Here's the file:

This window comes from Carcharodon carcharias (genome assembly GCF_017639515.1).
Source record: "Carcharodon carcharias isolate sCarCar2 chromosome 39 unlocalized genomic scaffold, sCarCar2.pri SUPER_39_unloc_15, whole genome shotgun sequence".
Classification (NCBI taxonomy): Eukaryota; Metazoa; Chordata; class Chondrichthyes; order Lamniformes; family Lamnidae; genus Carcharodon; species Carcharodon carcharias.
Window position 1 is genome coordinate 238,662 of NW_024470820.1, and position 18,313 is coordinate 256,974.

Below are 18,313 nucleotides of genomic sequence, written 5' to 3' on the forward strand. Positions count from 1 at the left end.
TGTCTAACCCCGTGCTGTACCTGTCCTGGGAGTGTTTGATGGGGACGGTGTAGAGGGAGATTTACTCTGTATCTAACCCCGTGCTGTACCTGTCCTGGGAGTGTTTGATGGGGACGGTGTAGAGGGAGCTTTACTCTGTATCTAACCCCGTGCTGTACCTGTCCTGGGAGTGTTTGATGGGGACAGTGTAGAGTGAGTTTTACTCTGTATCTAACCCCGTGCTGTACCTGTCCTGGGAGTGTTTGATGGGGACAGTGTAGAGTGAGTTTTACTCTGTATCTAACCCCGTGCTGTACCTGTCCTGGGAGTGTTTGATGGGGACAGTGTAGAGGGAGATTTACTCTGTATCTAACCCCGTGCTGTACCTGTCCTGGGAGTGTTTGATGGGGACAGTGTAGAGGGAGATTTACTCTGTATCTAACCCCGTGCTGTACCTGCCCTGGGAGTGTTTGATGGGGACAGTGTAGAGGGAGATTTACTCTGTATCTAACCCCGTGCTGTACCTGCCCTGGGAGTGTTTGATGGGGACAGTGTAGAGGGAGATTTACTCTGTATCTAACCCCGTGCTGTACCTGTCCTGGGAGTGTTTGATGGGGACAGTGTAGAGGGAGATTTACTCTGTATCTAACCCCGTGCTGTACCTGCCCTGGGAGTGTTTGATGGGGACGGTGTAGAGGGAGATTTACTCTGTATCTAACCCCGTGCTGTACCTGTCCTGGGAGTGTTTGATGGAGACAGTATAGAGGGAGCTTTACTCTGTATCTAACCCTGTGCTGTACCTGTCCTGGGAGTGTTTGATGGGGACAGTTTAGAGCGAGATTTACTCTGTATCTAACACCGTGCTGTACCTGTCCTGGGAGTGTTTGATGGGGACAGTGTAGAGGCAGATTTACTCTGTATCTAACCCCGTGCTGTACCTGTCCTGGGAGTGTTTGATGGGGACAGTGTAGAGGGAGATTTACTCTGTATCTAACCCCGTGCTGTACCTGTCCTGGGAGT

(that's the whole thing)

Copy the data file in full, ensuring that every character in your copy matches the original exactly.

This window comes from Carcharodon carcharias (genome assembly GCF_017639515.1).
Source record: "Carcharodon carcharias isolate sCarCar2 chromosome 39 unlocalized genomic scaffold, sCarCar2.pri SUPER_39_unloc_15, whole genome shotgun sequence".
Classification (NCBI taxonomy): Eukaryota; Metazoa; Chordata; class Chondrichthyes; order Lamniformes; family Lamnidae; genus Carcharodon; species Carcharodon carcharias.
Window position 1 is genome coordinate 238,662 of NW_024470820.1, and position 18,313 is coordinate 256,974.

Below are 18,313 nucleotides of genomic sequence, written 5' to 3' on the forward strand. Positions count from 1 at the left end.
TGTCTAACCCCGTGCTGTACCTGTCCTGGGAGTGTTTGATGGGGACGGTGTAGAGGGAGATTTACTCTGTATCTAACCCCGTGCTGTACCTGTCCTGGGAGTGTTTGATGGGGACGGTGTAGAGGGAGCTTTACTCTGTATCTAACCCCGTGCTGTACCTGTCCTGGGAGTGTTTGATGGGGACAGTGTAGAGTGAGTTTTACTCTGTATCTAACCCCGTGCTGTACCTGTCCTGGGAGTGTTTGATGGGGACAGTGTAGAGTGAGTTTTACTCTGTATCTAACCCCGTGCTGTACCTGTCCTGGGAGTGTTTGATGGGGACAGTGTAGAGGGAGATTTACTCTGTATCTAACCCCGTGCTGTACCTGTCCTGGGAGTGTTTGATGGGGACAGTGTAGAGGGAGATTTACTCTGTATCTAACCCCGTGCTGTACCTGCCCTGGGAGTGTTTGATGGGGACAGTGTAGAGGGAGATTTACTCTGTATCTAACCCCGTGCTGTACCTGCCCTGGGAGTGTTTGATGGGGACAGTGTAGAGGGAGATTTACTCTGTATCTAACCCCGTGCTGTACCTGTCCTGGGAGTGTTTGATGGGGACAGTGTAGAGGGAGATTTACTCTGTATCTAACCCCGTGCTGTACCTGCCCTGGGAGTGTTTGATGGGGACGGTGTAGAGGGAGATTTACTCTGTATCTAACCCCGTGCTGTACCTGTCCTGGGAGTGTTTGATGGAGACAGTATAGAGGGAGCTTTACTCTGTATCTAACCCTGTGCTGTACCTGTCCTGGGAGTGTTTGATGGGGACAGTTTAGAGCGAGATTTACTCTGTATCTAACACCGTGCTGTACCTGTCCTGGGAGTGTTTGATGGGGACAGTGTAGAGGCAGATTTACTCTGTATCTAACCCCGTGCTGTACCTGTCCTGGGAGTGTTTGATGGGGACAGTGTAGAGGGAGATTTACTCTGTATCTAACCCCGTGCTGTACCTGTCCTGGGAGT